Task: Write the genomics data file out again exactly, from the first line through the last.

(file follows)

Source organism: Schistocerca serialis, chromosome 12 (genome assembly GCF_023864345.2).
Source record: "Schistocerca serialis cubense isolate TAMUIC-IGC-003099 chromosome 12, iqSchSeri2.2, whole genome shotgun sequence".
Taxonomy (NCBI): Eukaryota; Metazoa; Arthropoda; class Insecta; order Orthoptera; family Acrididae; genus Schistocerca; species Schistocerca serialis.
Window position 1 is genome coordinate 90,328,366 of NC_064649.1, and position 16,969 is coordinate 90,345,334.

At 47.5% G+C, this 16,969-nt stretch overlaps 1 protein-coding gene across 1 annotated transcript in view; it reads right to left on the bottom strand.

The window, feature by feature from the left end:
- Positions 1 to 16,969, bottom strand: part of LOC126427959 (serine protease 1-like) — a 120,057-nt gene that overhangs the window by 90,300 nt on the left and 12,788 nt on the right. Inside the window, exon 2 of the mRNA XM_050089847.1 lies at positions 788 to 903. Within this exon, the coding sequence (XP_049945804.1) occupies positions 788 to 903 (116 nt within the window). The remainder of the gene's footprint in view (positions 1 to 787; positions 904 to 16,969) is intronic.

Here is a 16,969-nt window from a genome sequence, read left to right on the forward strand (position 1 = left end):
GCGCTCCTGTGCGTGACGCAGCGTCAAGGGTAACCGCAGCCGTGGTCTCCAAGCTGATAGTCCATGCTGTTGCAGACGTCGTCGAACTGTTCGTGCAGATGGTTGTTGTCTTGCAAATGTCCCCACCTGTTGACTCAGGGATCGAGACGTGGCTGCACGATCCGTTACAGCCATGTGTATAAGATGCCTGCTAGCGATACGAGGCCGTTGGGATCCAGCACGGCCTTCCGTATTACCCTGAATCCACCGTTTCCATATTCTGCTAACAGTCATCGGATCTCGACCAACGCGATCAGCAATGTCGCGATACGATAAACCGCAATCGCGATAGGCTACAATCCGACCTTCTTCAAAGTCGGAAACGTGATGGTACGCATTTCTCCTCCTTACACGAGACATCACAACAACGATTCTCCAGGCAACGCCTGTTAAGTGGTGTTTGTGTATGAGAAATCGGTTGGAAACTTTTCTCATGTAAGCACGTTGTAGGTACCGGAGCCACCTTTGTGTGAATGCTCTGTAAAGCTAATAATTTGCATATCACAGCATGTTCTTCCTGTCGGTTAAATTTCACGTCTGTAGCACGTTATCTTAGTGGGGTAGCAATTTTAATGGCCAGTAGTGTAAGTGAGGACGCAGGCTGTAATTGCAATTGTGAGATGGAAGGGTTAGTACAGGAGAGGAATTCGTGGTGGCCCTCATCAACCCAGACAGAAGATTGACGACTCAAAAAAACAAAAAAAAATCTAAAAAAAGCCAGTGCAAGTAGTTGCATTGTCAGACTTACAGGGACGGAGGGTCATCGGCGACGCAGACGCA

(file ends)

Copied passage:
Source organism: Schistocerca serialis, chromosome 12 (genome assembly GCF_023864345.2).
Source record: "Schistocerca serialis cubense isolate TAMUIC-IGC-003099 chromosome 12, iqSchSeri2.2, whole genome shotgun sequence".
Taxonomy (NCBI): Eukaryota; Metazoa; Arthropoda; class Insecta; order Orthoptera; family Acrididae; genus Schistocerca; species Schistocerca serialis.
Window position 1 is genome coordinate 90,328,366 of NC_064649.1, and position 16,969 is coordinate 90,345,334.

At 47.5% G+C, this 16,969-nt stretch overlaps 1 protein-coding gene across 1 annotated transcript in view; it reads right to left on the bottom strand.

The window, feature by feature from the left end:
- Positions 1 to 16,969, bottom strand: part of LOC126427959 (serine protease 1-like) — a 120,057-nt gene that overhangs the window by 90,300 nt on the left and 12,788 nt on the right. Inside the window, exon 2 of the mRNA XM_050089847.1 lies at positions 788 to 903. Within this exon, the coding sequence (XP_049945804.1) occupies positions 788 to 903 (116 nt within the window). The remainder of the gene's footprint in view (positions 1 to 787; positions 904 to 16,969) is intronic.

Here is a 16,969-nt window from a genome sequence, read left to right on the forward strand (position 1 = left end):
GCGCTCCTGTGCGTGACGCAGCGTCAAGGGTAACCGCAGCCGTGGTCTCCAAGCTGATAGTCCATGCTGTTGCAGACGTCGTCGAACTGTTCGTGCAGATGGTTGTTGTCTTGCAAATGTCCCCACCTGTTGACTCAGGGATCGAGACGTGGCTGCACGATCCGTTACAGCCATGTGTATAAGATGCCTGCTAGCGATACGAGGCCGTTGGGATCCAGCACGGCCTTCCGTATTACCCTGAATCCACCGTTTCCATATTCTGCTAACAGTCATCGGATCTCGACCAACGCGATCAGCAATGTCGCGATACGATAAACCGCAATCGCGATAGGCTACAATCCGACCTTCTTCAAAGTCGGAAACGTGATGGTACGCATTTCTCCTCCTTACACGAGACATCACAACAACGATTCTCCAGGCAACGCCTGTTAAGTGGTGTTTGTGTATGAGAAATCGGTTGGAAACTTTTCTCATGTAAGCACGTTGTAGGTACCGGAGCCACCTTTGTGTGAATGCTCTGTAAAGCTAATAATTTGCATATCACAGCATGTTCTTCCTGTCGGTTAAATTTCACGTCTGTAGCACGTTATCTTAGTGGGGTAGCAATTTTAATGGCCAGTAGTGTAAGTGAGGACGCAGGCTGTAATTGCAATTGTGAGATGGAAGGGTTAGTACAGGAGAGGAATTCGTGGTGGCCCTCATCAACCCAGACAGAAGATTGACGACTCAAAAAAACAAAAAAAAATCTAAAAAAAGCCAGTGCAAGTAGTTGCATTGTCAGACTTACAGGGACGGAGGGTCATCGGCGACGCAGACGCA